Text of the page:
Why I want to walk the Camino de Santiago

It is a wet Wednesday evening and I am sitting wrapped in a blanket beside a log fire, wondering why on earth I decided to walk the Camino at this time of year. If it is cold and wet here then imagine how it will be up on the Atlantic side of the peninsula.  There is still snow near Roncesvalles where we hope to start.

camino de santiago
La route est dure mais je suis forte. Mon âme est sûre, la peur est morte. Je sais quoi faire avec la vie Quand toute la terre sera affranchie.

Reasons behind it

For years I have wanted to do it. I wanted to have time – a lot of time – to think and to review my life so far. I like walking and I always find that the action of putting one foot in front of the other, shifting weight from right leg to left, letting my hips loosen in their sockets, with my arms swinging by my side, this movement when repeated over and over again in a natural landscape can bring a kind of clarity in mind and spirit that is difficult to find in other ways.

I’ve read Shirley Maclaine’s book about the Camino and heard other people talk about transformations in their lives after walking it. I’ve seen the film, The Way and although this wasn’t a true representation of what it would be like, it made the idea more real.

When Bonnie was alive I looked into walking the Camino with a dog but soon realised that it would be hard – for her and for me. Many hostels don’t accept dogs and after reading Spanish Steps by Tim Moore it seems that a donkey would be more welcome along the way.

One day I will have another dog and as I can’t imagine going for a 5 week walk and leaving him behind, now is the time.

I also want to go somewhere I can practise Spanish.


The period before setting off on the Camino is quite powerful. Remember this is not just a very long walk – it is a pilgrimage and whether you see yourself as religious or spiritual or not, something internal starts shifting, well before you set a foot on the road. There are all the preparations of backpacks and clothes and boots and sleeping bags and for a while my mind was only focused on questions like ‘should I take a raincoat or a cape?’    No room for indecision – you can’t throw everything in ‘just in case’.  Everything you take you will carry and so my fuzzy brain has had to be honed to a sharp incisive decision-making tool. This process alone has deeply unsettled me.

I gaily invited other friends to join me along the way but I was also confident that time alone would be good. I like walking alone – or preferably with a dog. Two people have had to drop out and I now have a journey which starts in company – the first week with Pep and another friend, the second week with my sister Caroline. Then, there is a huge expanse of time and space that either I will walk through by myself or I will chicken out and go back home before I finish.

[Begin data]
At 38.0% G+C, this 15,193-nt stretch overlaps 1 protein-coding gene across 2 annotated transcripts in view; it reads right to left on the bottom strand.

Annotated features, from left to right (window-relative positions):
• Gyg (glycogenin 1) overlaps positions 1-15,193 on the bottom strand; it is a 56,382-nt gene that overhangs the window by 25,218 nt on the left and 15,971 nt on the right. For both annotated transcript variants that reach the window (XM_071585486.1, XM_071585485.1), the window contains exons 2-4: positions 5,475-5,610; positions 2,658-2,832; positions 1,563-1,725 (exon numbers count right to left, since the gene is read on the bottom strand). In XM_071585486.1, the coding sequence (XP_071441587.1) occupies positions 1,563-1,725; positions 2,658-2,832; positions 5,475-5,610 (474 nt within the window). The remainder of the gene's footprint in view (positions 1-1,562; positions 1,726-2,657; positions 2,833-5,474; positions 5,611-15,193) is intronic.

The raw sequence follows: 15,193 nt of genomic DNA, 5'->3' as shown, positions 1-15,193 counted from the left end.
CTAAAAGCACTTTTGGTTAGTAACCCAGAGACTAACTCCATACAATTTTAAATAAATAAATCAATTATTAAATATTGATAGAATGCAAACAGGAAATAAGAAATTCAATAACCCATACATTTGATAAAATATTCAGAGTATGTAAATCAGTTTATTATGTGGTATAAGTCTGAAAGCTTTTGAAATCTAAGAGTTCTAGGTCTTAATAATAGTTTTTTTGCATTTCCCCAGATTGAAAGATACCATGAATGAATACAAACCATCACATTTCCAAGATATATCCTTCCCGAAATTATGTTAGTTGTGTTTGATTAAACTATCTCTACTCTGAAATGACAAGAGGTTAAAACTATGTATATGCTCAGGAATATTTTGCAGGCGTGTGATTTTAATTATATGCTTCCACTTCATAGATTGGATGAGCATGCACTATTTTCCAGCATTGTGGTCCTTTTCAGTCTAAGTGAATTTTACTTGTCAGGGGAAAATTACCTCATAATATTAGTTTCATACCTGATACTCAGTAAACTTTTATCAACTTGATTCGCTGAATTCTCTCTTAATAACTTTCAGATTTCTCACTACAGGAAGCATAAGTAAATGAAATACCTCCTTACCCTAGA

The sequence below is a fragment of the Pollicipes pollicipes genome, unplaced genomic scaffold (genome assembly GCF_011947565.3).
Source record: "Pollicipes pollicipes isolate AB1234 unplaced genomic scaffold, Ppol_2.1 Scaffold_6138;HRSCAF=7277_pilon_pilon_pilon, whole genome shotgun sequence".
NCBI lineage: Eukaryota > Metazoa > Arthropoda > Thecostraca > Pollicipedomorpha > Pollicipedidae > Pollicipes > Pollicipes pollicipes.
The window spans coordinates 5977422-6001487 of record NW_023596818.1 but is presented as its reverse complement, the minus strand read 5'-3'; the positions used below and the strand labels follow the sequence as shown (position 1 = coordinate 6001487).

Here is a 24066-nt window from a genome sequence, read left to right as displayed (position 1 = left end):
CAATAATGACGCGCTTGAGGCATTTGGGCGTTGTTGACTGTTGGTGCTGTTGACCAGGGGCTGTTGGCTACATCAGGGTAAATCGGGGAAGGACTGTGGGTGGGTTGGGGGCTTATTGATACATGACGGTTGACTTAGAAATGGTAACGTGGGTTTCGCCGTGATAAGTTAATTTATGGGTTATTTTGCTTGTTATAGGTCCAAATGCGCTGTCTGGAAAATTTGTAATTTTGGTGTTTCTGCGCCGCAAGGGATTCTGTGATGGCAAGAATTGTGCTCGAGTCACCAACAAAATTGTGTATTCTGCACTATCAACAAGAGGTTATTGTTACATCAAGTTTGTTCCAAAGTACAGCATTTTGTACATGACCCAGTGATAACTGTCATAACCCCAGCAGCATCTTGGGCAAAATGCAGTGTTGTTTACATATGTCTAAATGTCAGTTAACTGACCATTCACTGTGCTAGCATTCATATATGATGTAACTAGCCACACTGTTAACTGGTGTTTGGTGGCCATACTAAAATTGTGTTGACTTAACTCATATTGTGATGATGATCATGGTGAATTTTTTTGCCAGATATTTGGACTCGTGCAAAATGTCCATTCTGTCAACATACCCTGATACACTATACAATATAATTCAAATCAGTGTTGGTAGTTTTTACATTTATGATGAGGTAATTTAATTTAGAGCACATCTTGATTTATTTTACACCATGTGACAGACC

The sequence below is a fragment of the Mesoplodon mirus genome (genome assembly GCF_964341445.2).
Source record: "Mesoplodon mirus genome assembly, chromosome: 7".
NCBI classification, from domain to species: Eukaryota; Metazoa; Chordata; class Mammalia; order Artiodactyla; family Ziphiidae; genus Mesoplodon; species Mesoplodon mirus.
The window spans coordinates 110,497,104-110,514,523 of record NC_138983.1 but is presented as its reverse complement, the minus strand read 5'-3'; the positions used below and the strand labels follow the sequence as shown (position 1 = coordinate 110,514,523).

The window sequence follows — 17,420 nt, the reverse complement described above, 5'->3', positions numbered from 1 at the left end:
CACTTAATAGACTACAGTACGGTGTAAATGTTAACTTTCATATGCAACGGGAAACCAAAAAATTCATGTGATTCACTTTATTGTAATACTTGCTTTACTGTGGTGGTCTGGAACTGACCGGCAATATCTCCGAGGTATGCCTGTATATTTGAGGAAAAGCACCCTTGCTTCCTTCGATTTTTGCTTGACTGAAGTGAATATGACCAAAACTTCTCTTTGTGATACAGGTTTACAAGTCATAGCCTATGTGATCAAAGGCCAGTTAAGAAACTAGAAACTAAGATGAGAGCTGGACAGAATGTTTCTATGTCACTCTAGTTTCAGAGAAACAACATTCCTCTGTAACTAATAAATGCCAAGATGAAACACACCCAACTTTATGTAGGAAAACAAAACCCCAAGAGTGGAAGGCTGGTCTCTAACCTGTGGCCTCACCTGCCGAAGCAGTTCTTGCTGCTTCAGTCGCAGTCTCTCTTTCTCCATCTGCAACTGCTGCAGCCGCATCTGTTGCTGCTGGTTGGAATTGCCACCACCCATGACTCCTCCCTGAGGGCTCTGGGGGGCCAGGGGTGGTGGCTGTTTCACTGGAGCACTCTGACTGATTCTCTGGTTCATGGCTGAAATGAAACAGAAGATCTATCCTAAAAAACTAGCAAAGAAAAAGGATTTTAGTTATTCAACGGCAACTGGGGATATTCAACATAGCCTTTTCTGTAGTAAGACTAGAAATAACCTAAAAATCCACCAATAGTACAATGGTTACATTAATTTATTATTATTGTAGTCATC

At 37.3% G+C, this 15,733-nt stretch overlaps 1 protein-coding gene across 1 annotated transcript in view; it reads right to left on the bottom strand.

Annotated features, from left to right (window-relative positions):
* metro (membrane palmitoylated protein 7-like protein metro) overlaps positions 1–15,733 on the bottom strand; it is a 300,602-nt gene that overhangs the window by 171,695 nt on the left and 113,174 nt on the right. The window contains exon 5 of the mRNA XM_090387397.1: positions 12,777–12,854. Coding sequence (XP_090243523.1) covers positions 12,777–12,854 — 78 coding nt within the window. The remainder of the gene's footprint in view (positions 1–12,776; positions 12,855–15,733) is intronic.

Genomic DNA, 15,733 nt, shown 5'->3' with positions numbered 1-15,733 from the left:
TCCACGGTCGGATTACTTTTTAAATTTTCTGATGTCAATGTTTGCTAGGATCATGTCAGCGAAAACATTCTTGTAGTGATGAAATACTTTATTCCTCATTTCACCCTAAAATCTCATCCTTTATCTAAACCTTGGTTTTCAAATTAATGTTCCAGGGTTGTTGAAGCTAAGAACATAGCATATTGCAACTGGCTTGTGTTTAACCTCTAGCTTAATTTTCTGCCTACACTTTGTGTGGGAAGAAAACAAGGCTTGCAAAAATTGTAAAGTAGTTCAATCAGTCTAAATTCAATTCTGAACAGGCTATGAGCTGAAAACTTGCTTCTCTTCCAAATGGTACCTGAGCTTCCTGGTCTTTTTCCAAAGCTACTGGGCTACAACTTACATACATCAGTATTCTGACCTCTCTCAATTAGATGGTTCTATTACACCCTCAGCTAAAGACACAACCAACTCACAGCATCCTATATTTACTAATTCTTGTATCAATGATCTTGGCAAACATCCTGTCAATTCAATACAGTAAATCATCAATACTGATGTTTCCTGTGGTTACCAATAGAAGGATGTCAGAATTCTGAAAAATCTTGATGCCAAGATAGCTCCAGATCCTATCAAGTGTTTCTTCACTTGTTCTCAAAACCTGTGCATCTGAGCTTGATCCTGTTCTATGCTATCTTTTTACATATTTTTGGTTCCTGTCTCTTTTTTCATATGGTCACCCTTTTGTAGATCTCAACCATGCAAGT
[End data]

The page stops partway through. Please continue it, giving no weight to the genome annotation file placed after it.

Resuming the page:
‘Don’t look at the map!’

The scale of it is terrifying.  From Roncesvalles to Santiago de Compostella is 759 kilometers or 472 miles.

It doesn’t matter how often I repeat

1. It will be fine.  It will be more than that – it will be beautiful.

2. There are always other people around to help

3. I can stop if I want to and return another year to finish it with a friend

There is an undeniable knot of fear in my stomach almost all the time now and I have to skirt around it in order to continue preparing my bag. I don’t want other people to reassure me. I know it is normal to feel like this and probably centuries of pilgrims have felt the same way.  However most of them with better reason – there were bandits, wild dogs and wolves; they didn’t have extra-light sleeping bags or technical quick-dry trousers and iphones.

All I can think is that these people had faith and I am standing on the very edge of a great abyss. It is right in my centre where my faith should be.  My faith in myself.

camino de santiago
I can fly – I hope!

So I suppose this is why I want to walk the Camino.

I am tired of being too frightened to live fully, tired of how often I avoid something scary  rather than face it, tired of a constant niggling fear that what could go wrong, will.   So I am throwing myself on the mercies of the Camino and hoping that I will emerge stronger and able to trust myself and Life more.

That is the terrified pilgrim that I am.

There is another pilgrim inside me too.

She is looking forward to getting out there and seeing what happens next. She is not so vocal as terrified pilgrim but she is there and she is the one who has got me to this moment, a few days before setting off. She has packed my bag, researched the route, gone out on training walks. I am so glad that she is coming too and I think I can trust her to take it all in her stride.

The most important steps for me will be those first ones  I take when I am alone. If I stop before I reach Santiago de Compostela then that is fine, I only need to face this fear of walking by myself, carrying my own pack, making my own decisions and finding my own way.